The Kansas Court of Appeals on Tracking Document Review Hours in Relativity

Today, Judge James Vano issued a decision in Ross-Williams v. Bennett, 2018 Kan. App. LEXIS 22 (Kan. Ct. App. Apr. 27, 2018) affirming a lower court decision approving a settlement and reducing the amount of attorney fees and expenses requested as part of the proposed settlement. A law firm used records from Relativity tracking user activity to support the fact that an attorney had worked more than 6800 hours performing document review. The Kansas district court found that the attorney's billing records were dubious, and noted that that, "it takes merely a keystroke of activity once every hour to keep [the computer program] from timing out or logging off a session." Id. at 33.

Plaintiff's counsel submitted a declaration in order to support the time worked by the attorney in Relativity, noting that a session will log out automatically after 62 minutes and used as an exhibit, a log using fields from a Relativity workspace named, 'Total Usage Time', 'Views', 'Distinct Views', 'Edits', 'Distinct Edits', and '# Documents'. This declaration was submitted after the district court's order and so was not considered by the Court of Appeals. The Kansas Court of Appeals ruled that, "simply hitting a key on one's computer every hour does not equate to actually reviewing documents. Accordingly, we do not find that the district court abused its discretion in denying the motion." Id. at 75.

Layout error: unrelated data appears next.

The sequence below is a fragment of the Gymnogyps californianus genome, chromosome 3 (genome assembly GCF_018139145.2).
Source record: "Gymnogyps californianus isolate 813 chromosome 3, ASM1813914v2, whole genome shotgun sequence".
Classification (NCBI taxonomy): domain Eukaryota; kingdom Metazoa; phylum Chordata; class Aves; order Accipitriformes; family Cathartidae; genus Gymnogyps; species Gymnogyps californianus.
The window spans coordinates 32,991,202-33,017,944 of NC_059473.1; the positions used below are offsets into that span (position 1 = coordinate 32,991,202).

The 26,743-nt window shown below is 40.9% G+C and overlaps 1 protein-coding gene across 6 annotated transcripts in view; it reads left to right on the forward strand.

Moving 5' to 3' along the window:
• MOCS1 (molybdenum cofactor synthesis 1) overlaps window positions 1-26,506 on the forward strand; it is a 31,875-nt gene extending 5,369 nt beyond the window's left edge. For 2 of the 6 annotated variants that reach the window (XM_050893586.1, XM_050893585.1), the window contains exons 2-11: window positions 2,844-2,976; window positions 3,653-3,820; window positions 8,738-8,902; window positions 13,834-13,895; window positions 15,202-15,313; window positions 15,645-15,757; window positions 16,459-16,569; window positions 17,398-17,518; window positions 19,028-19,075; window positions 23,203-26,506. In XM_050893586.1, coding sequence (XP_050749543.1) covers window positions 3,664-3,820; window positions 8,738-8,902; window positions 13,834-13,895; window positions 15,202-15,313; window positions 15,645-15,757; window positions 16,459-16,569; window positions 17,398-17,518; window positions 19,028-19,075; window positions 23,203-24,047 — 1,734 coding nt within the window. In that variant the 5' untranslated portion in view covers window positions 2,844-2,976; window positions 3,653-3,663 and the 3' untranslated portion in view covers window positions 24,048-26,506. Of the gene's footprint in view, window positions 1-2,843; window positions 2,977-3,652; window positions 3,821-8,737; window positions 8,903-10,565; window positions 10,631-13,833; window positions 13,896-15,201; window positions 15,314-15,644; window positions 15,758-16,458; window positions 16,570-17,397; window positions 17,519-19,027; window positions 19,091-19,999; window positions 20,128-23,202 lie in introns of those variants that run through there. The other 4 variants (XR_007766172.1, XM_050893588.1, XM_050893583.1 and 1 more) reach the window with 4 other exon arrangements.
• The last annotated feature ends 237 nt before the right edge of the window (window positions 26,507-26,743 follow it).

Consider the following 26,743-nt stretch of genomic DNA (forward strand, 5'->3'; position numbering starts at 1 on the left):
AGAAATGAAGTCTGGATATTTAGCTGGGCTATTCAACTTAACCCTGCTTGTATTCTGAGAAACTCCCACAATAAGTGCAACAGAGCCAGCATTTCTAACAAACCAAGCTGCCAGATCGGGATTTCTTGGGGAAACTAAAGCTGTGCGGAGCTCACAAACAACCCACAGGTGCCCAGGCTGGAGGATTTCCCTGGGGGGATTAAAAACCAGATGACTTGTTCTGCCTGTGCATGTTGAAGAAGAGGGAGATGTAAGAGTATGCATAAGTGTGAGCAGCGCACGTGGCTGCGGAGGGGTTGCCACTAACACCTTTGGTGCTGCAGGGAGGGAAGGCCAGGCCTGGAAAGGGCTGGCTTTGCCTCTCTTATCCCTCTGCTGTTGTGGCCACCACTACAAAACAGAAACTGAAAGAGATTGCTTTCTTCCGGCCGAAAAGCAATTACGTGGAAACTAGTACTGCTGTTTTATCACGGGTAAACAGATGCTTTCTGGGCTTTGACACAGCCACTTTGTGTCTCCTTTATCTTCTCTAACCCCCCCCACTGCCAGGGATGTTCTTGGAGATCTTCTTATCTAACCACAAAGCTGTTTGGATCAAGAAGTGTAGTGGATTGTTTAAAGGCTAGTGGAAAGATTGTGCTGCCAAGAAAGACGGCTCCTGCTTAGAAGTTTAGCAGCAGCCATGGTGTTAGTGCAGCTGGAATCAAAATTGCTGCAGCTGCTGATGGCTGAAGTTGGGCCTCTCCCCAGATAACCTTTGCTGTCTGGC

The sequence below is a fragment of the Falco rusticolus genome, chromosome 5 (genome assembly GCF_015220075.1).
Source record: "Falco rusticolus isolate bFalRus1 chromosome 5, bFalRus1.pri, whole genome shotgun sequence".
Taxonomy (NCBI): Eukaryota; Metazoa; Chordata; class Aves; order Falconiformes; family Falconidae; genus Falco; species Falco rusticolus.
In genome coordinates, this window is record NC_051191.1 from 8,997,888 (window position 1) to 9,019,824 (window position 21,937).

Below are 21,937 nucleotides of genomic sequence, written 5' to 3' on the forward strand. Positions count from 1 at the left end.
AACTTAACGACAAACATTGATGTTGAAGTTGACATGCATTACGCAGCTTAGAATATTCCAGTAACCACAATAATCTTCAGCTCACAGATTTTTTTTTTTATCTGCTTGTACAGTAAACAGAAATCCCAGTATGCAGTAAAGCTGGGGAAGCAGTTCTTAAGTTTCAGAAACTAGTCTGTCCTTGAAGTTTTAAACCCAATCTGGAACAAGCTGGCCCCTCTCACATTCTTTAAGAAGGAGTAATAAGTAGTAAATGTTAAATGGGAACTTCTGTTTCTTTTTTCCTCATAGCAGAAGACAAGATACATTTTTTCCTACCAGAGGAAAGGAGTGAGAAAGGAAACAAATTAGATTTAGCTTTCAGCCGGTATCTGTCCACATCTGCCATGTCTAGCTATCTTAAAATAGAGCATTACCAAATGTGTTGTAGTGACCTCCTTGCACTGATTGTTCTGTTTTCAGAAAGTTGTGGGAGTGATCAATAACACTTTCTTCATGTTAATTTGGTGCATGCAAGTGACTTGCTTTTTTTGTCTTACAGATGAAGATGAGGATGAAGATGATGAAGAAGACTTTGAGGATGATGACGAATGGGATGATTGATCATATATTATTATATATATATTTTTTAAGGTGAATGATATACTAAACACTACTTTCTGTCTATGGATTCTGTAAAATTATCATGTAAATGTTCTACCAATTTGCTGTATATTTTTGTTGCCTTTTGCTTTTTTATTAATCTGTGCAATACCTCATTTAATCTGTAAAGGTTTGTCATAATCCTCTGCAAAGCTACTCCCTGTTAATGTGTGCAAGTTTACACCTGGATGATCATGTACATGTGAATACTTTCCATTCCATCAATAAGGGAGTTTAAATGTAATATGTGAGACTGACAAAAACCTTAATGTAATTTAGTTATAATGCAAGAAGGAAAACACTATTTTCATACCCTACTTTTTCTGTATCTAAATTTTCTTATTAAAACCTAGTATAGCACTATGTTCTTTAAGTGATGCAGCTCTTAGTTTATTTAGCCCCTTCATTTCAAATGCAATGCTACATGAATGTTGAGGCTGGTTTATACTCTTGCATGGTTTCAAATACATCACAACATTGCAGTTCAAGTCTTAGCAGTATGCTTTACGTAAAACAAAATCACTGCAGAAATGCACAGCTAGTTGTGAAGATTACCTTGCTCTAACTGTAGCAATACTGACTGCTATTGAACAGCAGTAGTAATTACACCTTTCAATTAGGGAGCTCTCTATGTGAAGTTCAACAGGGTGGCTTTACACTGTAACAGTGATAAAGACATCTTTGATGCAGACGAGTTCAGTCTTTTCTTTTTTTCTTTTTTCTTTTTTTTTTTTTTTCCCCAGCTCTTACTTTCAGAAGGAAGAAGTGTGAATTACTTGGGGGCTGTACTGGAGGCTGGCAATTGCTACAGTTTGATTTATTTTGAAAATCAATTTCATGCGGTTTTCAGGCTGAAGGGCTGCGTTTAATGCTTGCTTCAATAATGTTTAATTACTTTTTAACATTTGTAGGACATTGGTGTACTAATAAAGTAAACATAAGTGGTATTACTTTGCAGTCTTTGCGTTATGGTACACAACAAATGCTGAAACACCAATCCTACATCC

The Relativity Instance Setting Guide, for version 9.5, seems to contradict the assertion that a user will be logged out of a workspace after 62 minutes. See the reference to CookieDuration, which indicates that an admin can set "the length of time that the users are logged in to Relativity before the system automatically logs them off and requires them to re-authenticate" from between 4 and 24 hours. If the court reviews the exhibit submitted with the declaration, they should see metrics relative to how much document review was actually performed. As the Relativity site makes clear, 'Distinct Edits' are, "[t]he total number of documents edited, excluding repeated edits of the same document. The 'distinct' classification is meant to account for duplicate actions performed against unique documents." 'Distinct Views' would show how many documents a user actually looked at.

It appears as though the district court issued its decision, and the Court of Appeals affirmed, on the basis of a report such as this:

. . . when it could have reviewed a report like this:

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